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Dr Velupillai Ravikumar Good Also known as Headstone Lane Medical Centre

Reports


Inspection carried out on 8 December 2017

During an inspection looking at part of the service

Letter from the Chief Inspector of General Practice

We carried out an announced comprehensive follow up inspection at Headstone Lane Medical Centre on 18 November 2016. The overall rating for the practice was good. However we rated the practice as requires improvement for providing a caring service and for the care provided to people with long term conditions.

More specifically, we found that the practice:

  • scored below the local and national average for patient experience of consultations and involvement in decisions on the national GP patient survey in 2016
  • was performing below the local and national average for its management of diabetes
  • had lower than average uptake rates for cancer screening services
  • had not fully embedded completed clinical audit cycles as a quality improvement tool.
  • was not always implementing non-clinical safety alerts
  • did not have systems to maintain full prescription security.

The full comprehensive report on the November 2016 inspection can be found by selecting the ‘all reports’ link for Dr Velupillai Ravikumar on our website at www.cqc.org.uk.

This inspection was a focused inspection carried out on 8 December 2017 to confirm that the practice had made improvements since our last inspection.

Overall the practice is rated as good. We have also rated the practice as good for providing a caring service and for the care provided to people with long term conditions.

Our key findings were as follows:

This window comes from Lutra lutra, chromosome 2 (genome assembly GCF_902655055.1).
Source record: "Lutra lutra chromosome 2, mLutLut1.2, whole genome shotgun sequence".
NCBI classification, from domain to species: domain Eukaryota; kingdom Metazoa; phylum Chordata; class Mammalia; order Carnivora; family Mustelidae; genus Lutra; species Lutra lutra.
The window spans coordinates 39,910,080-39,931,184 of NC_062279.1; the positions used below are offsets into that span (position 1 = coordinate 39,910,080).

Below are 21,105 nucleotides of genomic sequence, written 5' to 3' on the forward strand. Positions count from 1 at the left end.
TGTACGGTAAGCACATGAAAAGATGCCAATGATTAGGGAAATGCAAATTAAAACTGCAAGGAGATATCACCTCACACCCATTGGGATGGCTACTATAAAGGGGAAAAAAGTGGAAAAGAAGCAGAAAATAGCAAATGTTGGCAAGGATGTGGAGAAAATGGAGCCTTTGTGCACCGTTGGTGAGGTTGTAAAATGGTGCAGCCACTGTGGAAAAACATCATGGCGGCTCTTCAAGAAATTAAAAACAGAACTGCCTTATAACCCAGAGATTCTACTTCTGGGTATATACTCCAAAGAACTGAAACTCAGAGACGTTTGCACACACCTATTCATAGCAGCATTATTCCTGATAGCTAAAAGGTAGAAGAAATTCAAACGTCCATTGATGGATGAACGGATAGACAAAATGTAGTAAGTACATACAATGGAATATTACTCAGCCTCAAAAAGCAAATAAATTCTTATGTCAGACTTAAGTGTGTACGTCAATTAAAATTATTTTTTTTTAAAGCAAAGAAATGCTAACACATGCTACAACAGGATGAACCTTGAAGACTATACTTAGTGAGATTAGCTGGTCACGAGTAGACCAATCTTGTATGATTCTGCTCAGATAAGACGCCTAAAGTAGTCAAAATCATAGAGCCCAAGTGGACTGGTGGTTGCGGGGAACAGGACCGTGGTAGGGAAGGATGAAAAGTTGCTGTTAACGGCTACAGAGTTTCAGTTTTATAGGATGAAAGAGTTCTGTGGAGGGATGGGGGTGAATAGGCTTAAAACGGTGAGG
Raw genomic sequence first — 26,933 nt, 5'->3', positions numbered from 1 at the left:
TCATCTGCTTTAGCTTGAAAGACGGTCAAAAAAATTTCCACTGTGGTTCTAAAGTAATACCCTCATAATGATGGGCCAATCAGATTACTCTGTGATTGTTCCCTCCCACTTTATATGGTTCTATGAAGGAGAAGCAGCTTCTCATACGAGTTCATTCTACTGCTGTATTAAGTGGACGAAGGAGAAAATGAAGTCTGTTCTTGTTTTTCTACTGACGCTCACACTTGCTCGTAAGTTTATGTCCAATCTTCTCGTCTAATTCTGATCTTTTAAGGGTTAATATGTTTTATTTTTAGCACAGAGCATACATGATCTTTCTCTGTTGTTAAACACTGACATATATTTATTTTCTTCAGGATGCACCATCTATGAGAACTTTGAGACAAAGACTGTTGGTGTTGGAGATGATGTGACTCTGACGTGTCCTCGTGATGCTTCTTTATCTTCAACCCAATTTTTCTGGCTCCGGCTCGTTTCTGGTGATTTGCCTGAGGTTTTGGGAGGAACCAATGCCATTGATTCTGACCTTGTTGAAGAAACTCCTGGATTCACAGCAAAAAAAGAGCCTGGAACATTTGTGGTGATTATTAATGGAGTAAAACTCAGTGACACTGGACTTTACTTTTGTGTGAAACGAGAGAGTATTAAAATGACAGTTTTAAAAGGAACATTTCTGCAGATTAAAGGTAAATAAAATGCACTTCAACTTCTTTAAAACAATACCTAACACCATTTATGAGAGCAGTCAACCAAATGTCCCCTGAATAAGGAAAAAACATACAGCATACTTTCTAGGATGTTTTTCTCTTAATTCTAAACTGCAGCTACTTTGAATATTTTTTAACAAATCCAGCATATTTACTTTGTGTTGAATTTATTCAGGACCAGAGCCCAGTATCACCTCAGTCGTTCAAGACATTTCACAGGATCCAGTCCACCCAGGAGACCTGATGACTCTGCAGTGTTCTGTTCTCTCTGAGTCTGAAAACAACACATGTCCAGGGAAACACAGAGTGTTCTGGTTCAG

• The practice results for the national GP patient survey had improved in 2017 and were comparable with the local and national averages. The practice had engaged with patients and taken action to improve the patient experience.
  • The practice had improved its performance in managing diabetes and its results were comparable with local average on the relevant Quality and Outcomes Framework indicators. For example, in 2016/17, 71% of diabetic patients recorded blood sugar levels that were adequately controlled (that is, their last IFCC-HbA1c measurement was 64 mmol/mol or less) compared to the local Clinical Commissioning Group and national average of 80%. The practice exception reporting rate for this indicator was 3% compared to the national exception reporting rate of 12%. (Exception reporting is the removal of patients from QOF calculations where, for example, the patients are unable to attend a review meeting or certain medicines cannot be prescribed because of side effects). The practice had taken action to improve its care in this area, for example doubling the number of sessions offered by the local specialist diabetic nurse at the practice.
  • The practice had taken action to improve cervical screening uptake rates. The practice had identified that low uptake was more often associated with patients originating from Sri Lanka. The practice had assigned a member of the reception team to follow up women who did not respond to their invitation to attend for cervical screening. This member of staff could speak Tamil and was able to discuss the screening test in a culturally sensitive way. The practice had also engaged a locum nurse who was Tamil-speaking and displayed posters about the screening test in the waiting area in Tamil.
  • The practice carried out completed clinical audit cycles as part of its quality improvement work. The practice demonstrated that audit was used to ensure that effective practice was being sustained. For example the practice had completed two-cycle audits focusing on the prescribing of methotrexate and warfarin (higher risk medicines); its cryotherapy service and the identification and management of "two week wait" cancer referrals.
  • The practice provided evidence that it routinely circulated information about non-clinical safety alerts and acted on these when relevant.
  • The practice had improved prescription security, for example by keeping a record of serial numbers and routinely tracking the use of prescription materials.

Professor Steve Field CBE FRCP FFPH FRCGP

Chief Inspector of General Practice

Inspection carried out on 18 November 2016

During a routine inspection